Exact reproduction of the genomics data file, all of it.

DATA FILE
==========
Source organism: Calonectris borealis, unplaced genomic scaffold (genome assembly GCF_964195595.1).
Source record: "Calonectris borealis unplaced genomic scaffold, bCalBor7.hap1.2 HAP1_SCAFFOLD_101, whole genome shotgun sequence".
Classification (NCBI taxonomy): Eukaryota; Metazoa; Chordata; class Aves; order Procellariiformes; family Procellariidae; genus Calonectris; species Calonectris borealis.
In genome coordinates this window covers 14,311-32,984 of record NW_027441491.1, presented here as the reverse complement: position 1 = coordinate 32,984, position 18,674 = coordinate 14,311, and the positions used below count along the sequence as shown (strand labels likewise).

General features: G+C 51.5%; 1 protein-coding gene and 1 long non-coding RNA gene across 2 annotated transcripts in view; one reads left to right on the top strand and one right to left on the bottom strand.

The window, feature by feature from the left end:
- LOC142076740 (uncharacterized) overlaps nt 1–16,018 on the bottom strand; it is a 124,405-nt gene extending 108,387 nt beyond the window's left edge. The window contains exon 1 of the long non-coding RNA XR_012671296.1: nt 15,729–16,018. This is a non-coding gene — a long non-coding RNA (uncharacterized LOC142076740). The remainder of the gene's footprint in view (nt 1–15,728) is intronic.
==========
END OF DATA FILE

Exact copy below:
Source organism: Calonectris borealis, unplaced genomic scaffold (genome assembly GCF_964195595.1).
Source record: "Calonectris borealis unplaced genomic scaffold, bCalBor7.hap1.2 HAP1_SCAFFOLD_101, whole genome shotgun sequence".
Classification (NCBI taxonomy): Eukaryota; Metazoa; Chordata; class Aves; order Procellariiformes; family Procellariidae; genus Calonectris; species Calonectris borealis.
In genome coordinates this window covers 14,311-32,984 of record NW_027441491.1, presented here as the reverse complement: position 1 = coordinate 32,984, position 18,674 = coordinate 14,311, and the positions used below count along the sequence as shown (strand labels likewise).

General features: G+C 51.5%; 1 protein-coding gene and 1 long non-coding RNA gene across 2 annotated transcripts in view; one reads left to right on the top strand and one right to left on the bottom strand.

The window, feature by feature from the left end:
- LOC142076740 (uncharacterized) overlaps nt 1–16,018 on the bottom strand; it is a 124,405-nt gene extending 108,387 nt beyond the window's left edge. The window contains exon 1 of the long non-coding RNA XR_012671296.1: nt 15,729–16,018. This is a non-coding gene — a long non-coding RNA (uncharacterized LOC142076740). The remainder of the gene's footprint in view (nt 1–15,728) is intronic.